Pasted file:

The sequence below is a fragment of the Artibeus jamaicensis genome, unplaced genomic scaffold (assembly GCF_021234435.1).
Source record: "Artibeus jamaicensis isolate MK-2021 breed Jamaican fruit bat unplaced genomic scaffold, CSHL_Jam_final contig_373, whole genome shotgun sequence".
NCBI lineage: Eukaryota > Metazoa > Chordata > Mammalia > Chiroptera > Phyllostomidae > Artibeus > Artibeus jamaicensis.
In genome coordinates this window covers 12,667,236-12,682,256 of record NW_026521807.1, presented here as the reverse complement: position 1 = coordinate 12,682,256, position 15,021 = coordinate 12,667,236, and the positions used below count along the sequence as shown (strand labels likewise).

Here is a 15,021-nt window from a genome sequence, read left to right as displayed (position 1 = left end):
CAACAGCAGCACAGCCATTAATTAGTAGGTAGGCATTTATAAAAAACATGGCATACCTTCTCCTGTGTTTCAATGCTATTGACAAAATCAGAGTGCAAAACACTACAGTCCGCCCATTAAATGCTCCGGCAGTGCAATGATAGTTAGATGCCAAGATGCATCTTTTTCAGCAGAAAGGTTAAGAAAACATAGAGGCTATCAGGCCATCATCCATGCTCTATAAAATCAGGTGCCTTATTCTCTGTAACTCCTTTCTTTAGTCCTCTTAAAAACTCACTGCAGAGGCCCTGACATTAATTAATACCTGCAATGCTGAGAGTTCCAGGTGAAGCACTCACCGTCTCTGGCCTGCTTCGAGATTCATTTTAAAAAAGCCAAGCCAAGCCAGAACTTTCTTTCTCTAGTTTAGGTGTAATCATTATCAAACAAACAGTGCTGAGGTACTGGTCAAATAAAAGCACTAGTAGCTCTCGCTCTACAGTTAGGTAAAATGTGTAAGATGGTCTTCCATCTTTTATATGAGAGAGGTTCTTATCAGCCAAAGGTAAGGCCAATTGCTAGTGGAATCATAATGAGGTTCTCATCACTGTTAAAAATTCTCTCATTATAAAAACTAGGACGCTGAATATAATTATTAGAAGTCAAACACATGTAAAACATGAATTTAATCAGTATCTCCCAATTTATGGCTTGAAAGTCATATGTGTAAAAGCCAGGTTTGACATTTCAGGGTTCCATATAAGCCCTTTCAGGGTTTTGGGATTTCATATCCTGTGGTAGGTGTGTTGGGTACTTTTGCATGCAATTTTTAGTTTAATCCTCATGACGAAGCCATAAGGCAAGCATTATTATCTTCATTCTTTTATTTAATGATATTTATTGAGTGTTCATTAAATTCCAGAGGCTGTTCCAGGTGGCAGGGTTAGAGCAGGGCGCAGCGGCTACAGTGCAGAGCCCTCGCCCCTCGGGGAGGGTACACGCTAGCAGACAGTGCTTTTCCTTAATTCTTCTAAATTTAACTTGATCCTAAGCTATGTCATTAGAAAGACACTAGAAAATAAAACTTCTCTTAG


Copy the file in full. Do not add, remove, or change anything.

The sequence below is a fragment of the Artibeus jamaicensis genome, unplaced genomic scaffold (assembly GCF_021234435.1).
Source record: "Artibeus jamaicensis isolate MK-2021 breed Jamaican fruit bat unplaced genomic scaffold, CSHL_Jam_final contig_373, whole genome shotgun sequence".
NCBI lineage: Eukaryota > Metazoa > Chordata > Mammalia > Chiroptera > Phyllostomidae > Artibeus > Artibeus jamaicensis.
In genome coordinates this window covers 12,667,236-12,682,256 of record NW_026521807.1, presented here as the reverse complement: position 1 = coordinate 12,682,256, position 15,021 = coordinate 12,667,236, and the positions used below count along the sequence as shown (strand labels likewise).

Here is a 15,021-nt window from a genome sequence, read left to right as displayed (position 1 = left end):
CAACAGCAGCACAGCCATTAATTAGTAGGTAGGCATTTATAAAAAACATGGCATACCTTCTCCTGTGTTTCAATGCTATTGACAAAATCAGAGTGCAAAACACTACAGTCCGCCCATTAAATGCTCCGGCAGTGCAATGATAGTTAGATGCCAAGATGCATCTTTTTCAGCAGAAAGGTTAAGAAAACATAGAGGCTATCAGGCCATCATCCATGCTCTATAAAATCAGGTGCCTTATTCTCTGTAACTCCTTTCTTTAGTCCTCTTAAAAACTCACTGCAGAGGCCCTGACATTAATTAATACCTGCAATGCTGAGAGTTCCAGGTGAAGCACTCACCGTCTCTGGCCTGCTTCGAGATTCATTTTAAAAAAGCCAAGCCAAGCCAGAACTTTCTTTCTCTAGTTTAGGTGTAATCATTATCAAACAAACAGTGCTGAGGTACTGGTCAAATAAAAGCACTAGTAGCTCTCGCTCTACAGTTAGGTAAAATGTGTAAGATGGTCTTCCATCTTTTATATGAGAGAGGTTCTTATCAGCCAAAGGTAAGGCCAATTGCTAGTGGAATCATAATGAGGTTCTCATCACTGTTAAAAATTCTCTCATTATAAAAACTAGGACGCTGAATATAATTATTAGAAGTCAAACACATGTAAAACATGAATTTAATCAGTATCTCCCAATTTATGGCTTGAAAGTCATATGTGTAAAAGCCAGGTTTGACATTTCAGGGTTCCATATAAGCCCTTTCAGGGTTTTGGGATTTCATATCCTGTGGTAGGTGTGTTGGGTACTTTTGCATGCAATTTTTAGTTTAATCCTCATGACGAAGCCATAAGGCAAGCATTATTATCTTCATTCTTTTATTTAATGATATTTATTGAGTGTTCATTAAATTCCAGAGGCTGTTCCAGGTGGCAGGGTTAGAGCAGGGCGCAGCGGCTACAGTGCAGAGCCCTCGCCCCTCGGGGAGGGTACACGCTAGCAGACAGTGCTTTTCCTTAATTCTTCTAAATTTAACTTGATCCTAAGCTATGTCATTAGAAAGACACTAGAAAATAAAACTTCTCTTAG